There's a time in the life cycle of sport when we slide from "No. Nope. Absolutely not," to "Maybe. Yes. You can do it, England!"
Soon, we're building ourselves up for the easiest victory since the shortest conflict in history: The Anglo-Zanzibar War - 38 minutes, start to finish, since you asked. And we won.
Some will say, "It's the hope that kills you," but hope never killed anyone. There are plenty of methods for this, but not hope.
And it is hope that gets you out of bed, pins up a wallchart and prompts you to gather your mates and share moments you will remember for a long time. Maybe even weeks.
The cycle started at the end of the latest major tournament, with defeat and the knowledge that you were dragged in once more. It's like a hangover. You tell yourself, never again - you'll be more realistic next time, like reality is really brilliant or something.
You watch the boys trudge through the early stages, but still you resist. No, siree. You won't get fooled again. Fool me once, shame on me. Fool me every two years for a lifetime and well, it starts to look like wilful madness.
But is it? What's so good about writing yourself off? Is saying "I told you so," that much fun? If you think so, you should probably get out more. Or for the benefit of your friends, go out less.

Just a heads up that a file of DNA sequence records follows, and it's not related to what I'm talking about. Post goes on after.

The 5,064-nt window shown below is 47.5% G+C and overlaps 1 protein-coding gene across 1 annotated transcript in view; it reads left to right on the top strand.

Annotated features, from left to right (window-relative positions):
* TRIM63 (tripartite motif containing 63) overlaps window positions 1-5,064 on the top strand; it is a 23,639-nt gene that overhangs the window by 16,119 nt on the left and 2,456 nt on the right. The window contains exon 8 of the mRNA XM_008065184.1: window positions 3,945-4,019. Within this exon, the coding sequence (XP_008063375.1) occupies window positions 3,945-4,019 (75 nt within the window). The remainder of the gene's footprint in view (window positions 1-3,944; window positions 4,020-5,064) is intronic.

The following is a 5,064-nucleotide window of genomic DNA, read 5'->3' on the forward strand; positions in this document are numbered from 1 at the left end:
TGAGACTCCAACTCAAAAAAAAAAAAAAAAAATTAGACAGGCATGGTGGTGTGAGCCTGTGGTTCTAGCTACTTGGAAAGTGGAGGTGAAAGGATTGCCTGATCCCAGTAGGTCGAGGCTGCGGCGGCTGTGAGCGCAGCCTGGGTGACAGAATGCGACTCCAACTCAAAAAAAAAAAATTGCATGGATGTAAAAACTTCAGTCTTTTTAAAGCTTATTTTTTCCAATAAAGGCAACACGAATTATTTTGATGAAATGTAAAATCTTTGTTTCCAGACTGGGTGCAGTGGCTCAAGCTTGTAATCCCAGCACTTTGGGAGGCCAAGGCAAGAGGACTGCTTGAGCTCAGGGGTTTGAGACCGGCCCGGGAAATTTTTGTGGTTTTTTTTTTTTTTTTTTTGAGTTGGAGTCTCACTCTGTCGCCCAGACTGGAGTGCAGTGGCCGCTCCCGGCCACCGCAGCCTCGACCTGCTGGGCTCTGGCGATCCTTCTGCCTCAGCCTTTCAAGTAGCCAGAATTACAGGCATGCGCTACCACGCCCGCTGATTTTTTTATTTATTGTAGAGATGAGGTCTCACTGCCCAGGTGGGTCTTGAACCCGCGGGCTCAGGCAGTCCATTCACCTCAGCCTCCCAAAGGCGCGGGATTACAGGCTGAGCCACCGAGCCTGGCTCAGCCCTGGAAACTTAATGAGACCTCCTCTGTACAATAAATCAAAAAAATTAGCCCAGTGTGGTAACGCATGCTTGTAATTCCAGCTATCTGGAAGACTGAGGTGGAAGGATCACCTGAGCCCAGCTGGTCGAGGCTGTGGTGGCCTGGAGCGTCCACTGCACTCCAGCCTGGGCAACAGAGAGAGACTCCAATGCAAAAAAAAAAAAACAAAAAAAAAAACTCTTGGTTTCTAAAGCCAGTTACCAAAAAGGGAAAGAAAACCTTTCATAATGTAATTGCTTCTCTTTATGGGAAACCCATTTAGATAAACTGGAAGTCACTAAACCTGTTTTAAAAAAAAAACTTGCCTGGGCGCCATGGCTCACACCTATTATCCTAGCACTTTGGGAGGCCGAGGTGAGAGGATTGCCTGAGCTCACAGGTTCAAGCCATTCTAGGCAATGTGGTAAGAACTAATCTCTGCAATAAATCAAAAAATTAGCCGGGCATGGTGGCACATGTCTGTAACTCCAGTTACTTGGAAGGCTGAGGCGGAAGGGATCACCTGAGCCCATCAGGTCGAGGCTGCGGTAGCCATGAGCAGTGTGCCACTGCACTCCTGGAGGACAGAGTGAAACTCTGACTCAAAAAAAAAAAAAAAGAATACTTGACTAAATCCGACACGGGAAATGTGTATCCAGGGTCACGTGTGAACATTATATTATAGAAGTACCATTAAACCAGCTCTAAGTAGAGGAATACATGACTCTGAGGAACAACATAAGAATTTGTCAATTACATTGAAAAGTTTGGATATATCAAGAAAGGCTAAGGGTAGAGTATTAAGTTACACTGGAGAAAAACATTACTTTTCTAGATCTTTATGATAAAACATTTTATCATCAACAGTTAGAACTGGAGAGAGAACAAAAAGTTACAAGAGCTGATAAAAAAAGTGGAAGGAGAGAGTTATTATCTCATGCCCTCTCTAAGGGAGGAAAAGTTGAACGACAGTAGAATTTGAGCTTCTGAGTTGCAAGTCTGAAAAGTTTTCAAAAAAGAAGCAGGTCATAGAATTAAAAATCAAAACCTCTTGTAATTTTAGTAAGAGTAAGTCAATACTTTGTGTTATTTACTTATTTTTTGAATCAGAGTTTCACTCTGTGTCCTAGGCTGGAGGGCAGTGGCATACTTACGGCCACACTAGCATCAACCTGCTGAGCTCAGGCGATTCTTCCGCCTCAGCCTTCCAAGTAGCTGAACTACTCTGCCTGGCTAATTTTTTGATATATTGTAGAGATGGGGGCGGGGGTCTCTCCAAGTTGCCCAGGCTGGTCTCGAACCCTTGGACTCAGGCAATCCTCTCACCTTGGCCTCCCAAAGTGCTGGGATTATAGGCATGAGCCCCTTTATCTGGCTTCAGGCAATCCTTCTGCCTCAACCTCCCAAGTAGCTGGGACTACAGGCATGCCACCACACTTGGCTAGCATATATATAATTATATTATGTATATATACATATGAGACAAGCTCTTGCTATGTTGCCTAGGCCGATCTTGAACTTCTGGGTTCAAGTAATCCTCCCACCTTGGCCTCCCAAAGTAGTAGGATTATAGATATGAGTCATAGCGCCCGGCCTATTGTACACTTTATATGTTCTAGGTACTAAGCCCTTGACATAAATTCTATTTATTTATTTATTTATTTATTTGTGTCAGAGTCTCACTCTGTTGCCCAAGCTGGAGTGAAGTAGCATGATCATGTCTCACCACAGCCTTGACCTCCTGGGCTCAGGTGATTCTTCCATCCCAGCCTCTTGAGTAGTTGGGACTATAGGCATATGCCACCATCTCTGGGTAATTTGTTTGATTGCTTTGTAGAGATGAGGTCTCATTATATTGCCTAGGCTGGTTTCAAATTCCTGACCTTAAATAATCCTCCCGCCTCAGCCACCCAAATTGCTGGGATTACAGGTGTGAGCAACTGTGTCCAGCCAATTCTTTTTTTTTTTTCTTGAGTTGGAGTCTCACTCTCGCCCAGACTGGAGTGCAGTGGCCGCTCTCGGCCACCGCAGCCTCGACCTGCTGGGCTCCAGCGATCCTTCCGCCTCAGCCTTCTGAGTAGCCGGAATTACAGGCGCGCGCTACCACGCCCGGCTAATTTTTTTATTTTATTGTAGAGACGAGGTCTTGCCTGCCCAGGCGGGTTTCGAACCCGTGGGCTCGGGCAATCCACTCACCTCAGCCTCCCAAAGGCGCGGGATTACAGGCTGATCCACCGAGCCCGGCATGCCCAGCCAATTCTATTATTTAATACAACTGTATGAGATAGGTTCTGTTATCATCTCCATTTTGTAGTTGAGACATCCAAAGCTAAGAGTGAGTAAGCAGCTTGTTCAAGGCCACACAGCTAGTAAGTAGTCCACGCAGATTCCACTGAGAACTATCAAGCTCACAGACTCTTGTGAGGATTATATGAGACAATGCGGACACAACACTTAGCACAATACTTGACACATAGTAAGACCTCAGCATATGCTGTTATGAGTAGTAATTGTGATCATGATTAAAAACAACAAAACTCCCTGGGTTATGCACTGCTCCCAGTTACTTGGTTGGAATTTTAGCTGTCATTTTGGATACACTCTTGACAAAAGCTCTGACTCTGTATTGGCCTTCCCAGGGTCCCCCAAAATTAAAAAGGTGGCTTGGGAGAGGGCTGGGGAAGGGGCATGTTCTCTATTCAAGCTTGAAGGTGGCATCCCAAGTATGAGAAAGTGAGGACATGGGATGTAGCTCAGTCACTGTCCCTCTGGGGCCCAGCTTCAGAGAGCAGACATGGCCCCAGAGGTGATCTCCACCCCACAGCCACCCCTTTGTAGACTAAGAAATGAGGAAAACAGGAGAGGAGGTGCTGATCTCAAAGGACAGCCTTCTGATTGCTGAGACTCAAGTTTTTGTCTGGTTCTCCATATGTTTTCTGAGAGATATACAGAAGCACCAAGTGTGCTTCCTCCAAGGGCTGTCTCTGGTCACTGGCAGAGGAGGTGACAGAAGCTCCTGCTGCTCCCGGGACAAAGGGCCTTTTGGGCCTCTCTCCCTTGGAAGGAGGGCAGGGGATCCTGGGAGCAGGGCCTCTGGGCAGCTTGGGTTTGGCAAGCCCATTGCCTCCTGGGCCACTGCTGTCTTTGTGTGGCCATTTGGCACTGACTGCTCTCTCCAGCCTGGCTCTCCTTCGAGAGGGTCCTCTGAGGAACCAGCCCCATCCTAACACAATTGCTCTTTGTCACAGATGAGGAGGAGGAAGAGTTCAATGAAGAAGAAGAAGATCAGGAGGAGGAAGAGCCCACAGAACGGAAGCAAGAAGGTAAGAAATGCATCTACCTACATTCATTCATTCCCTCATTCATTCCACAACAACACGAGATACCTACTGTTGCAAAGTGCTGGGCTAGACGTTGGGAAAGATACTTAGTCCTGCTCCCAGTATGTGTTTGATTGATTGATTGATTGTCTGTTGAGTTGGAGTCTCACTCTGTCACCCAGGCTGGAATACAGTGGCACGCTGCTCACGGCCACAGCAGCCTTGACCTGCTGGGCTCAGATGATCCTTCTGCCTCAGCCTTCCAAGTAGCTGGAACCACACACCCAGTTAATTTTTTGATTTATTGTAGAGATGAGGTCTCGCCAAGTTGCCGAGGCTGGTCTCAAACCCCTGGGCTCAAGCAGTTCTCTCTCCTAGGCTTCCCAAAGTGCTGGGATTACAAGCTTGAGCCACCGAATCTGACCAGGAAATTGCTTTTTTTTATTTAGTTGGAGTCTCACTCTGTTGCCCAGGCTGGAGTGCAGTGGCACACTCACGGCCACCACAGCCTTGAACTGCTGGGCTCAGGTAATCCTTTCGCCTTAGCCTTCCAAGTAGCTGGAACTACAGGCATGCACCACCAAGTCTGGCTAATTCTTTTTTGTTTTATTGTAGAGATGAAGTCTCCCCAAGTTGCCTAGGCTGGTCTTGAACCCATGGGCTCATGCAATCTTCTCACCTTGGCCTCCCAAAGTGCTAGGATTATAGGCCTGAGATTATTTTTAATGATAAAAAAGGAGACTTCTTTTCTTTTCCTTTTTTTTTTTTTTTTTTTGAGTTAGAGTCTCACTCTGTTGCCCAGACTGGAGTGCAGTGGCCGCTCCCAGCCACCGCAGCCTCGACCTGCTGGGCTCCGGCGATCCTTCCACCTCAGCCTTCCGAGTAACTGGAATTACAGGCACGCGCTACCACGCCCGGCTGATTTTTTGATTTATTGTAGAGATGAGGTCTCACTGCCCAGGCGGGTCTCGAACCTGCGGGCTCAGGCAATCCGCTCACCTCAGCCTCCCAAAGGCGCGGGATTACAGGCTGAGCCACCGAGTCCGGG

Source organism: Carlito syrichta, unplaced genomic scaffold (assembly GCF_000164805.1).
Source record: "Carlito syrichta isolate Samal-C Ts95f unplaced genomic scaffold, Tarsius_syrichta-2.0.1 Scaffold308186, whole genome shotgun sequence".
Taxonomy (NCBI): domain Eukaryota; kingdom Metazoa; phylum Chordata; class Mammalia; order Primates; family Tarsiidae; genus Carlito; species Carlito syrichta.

We are a strange breed. For a nation with a high patriotic regard for itself, we don't half apologise a lot. We're not fond a boastful winner either. We like a trier. In truth, we're more Eddie The Eagle than Richard The Lionheart.
Then there's the "Don't count your chickens," thing, when you've had a glimmer of success. Like you should only celebrate that final triumph. What about the little victories? You're not at work and you're watching a game with people who make you giggle. You're already winning.
Revel in every step, so even if you don't quite reach the top of the ladder, you've had a fab time. If you hold off just in case you fail, you might only have the one party, and maybe no party at all. That is wilful madness.
So maybe we're not so crazy, with our flags and posters and hard-to-justify optimism (try to pull yourself back from the precipice of face paint though). Maybe we're not so crazy for filling up our pubs, or inviting everyone round to drinks with some oohs and ahs.
It's no longer 'England Expects', when it comes to football. It's 'England Hopes', just like we do with the weather, our real national pastime. We expect to have a good time. We expect work to be so low on our priorities, it comes after putting out the empties. And we hope for some glory.
One thing we could do without is an outbreak of penalties, despite the advertising opportunities they will offer the unlucky player who misses. If we're going to lose, can we do it properly please? Without the football equivalent of waterboarding.
Yes, in blowing up our balloon of hope, we might find it turns into a whoopee cushion. But even that makes a funny sound. What sound does pessimism make? Actually, that might be pretty similar.
On the other hand, that balloon might carry us high as, well, a kite. And given the bargain booze offers throughout the country this summer, that seems highly appropriate.
We might be a funny lot, but then we are top notch laughers. Maybe even champions of having a good time.Suggest a correction